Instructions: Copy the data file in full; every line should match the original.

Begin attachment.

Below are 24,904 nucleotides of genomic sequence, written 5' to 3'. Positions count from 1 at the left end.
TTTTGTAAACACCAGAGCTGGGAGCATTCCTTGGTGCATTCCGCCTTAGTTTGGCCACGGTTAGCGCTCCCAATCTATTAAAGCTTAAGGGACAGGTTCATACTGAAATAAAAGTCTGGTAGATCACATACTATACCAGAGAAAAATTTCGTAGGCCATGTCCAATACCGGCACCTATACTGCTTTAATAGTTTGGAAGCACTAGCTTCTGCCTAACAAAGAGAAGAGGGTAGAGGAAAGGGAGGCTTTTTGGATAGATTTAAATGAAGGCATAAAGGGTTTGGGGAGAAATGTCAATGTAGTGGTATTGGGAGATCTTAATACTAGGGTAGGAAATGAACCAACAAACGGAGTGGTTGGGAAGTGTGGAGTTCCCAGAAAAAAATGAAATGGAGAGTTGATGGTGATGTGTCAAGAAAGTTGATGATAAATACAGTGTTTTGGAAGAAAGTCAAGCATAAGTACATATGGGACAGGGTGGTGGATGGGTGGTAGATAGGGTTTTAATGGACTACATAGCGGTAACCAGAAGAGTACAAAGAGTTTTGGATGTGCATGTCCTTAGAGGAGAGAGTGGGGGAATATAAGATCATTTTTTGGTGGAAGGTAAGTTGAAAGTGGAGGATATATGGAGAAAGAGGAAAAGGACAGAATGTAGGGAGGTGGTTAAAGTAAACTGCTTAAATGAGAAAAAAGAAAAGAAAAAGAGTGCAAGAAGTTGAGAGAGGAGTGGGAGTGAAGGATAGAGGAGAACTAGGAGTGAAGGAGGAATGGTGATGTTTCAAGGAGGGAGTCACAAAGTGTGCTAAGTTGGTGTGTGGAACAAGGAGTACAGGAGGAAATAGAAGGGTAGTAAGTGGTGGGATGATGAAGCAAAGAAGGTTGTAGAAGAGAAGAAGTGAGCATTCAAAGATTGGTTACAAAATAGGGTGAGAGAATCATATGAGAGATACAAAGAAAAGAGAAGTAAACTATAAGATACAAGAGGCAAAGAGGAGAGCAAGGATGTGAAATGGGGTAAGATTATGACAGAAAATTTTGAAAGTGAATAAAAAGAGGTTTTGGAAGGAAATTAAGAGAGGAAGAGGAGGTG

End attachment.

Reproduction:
Below are 24,904 nucleotides of genomic sequence, written 5' to 3'. Positions count from 1 at the left end.
TTTTGTAAACACCAGAGCTGGGAGCATTCCTTGGTGCATTCCGCCTTAGTTTGGCCACGGTTAGCGCTCCCAATCTATTAAAGCTTAAGGGACAGGTTCATACTGAAATAAAAGTCTGGTAGATCACATACTATACCAGAGAAAAATTTCGTAGGCCATGTCCAATACCGGCACCTATACTGCTTTAATAGTTTGGAAGCACTAGCTTCTGCCTAACAAAGAGAAGAGGGTAGAGGAAAGGGAGGCTTTTTGGATAGATTTAAATGAAGGCATAAAGGGTTTGGGGAGAAATGTCAATGTAGTGGTATTGGGAGATCTTAATACTAGGGTAGGAAATGAACCAACAAACGGAGTGGTTGGGAAGTGTGGAGTTCCCAGAAAAAAATGAAATGGAGAGTTGATGGTGATGTGTCAAGAAAGTTGATGATAAATACAGTGTTTTGGAAGAAAGTCAAGCATAAGTACATATGGGACAGGGTGGTGGATGGGTGGTAGATAGGGTTTTAATGGACTACATAGCGGTAACCAGAAGAGTACAAAGAGTTTTGGATGTGCATGTCCTTAGAGGAGAGAGTGGGGGAATATAAGATCATTTTTTGGTGGAAGGTAAGTTGAAAGTGGAGGATATATGGAGAAAGAGGAAAAGGACAGAATGTAGGGAGGTGGTTAAAGTAAACTGCTTAAATGAGAAAAAAGAAAAGAAAAAGAGTGCAAGAAGTTGAGAGAGGAGTGGGAGTGAAGGATAGAGGAGAACTAGGAGTGAAGGAGGAATGGTGATGTTTCAAGGAGGGAGTCACAAAGTGTGCTAAGTTGGTGTGTGGAACAAGGAGTACAGGAGGAAATAGAAGGGTAGTAAGTGGTGGGATGATGAAGCAAAGAAGGTTGTAGAAGAGAAGAAGTGAGCATTCAAAGATTGGTTACAAAATAGGGTGAGAGAATCATATGAGAGATACAAAGAAAAGAGAAGTAAACTATAAGATACAAGAGGCAAAGAGGAGAGCAAGGATGTGAAATGGGGTAAGATTATGACAGAAAATTTTGAAAGTGAATAAAAAGAGGTTTTGGAAGGAAATTAAGAGAGGAAGAGGAGGTG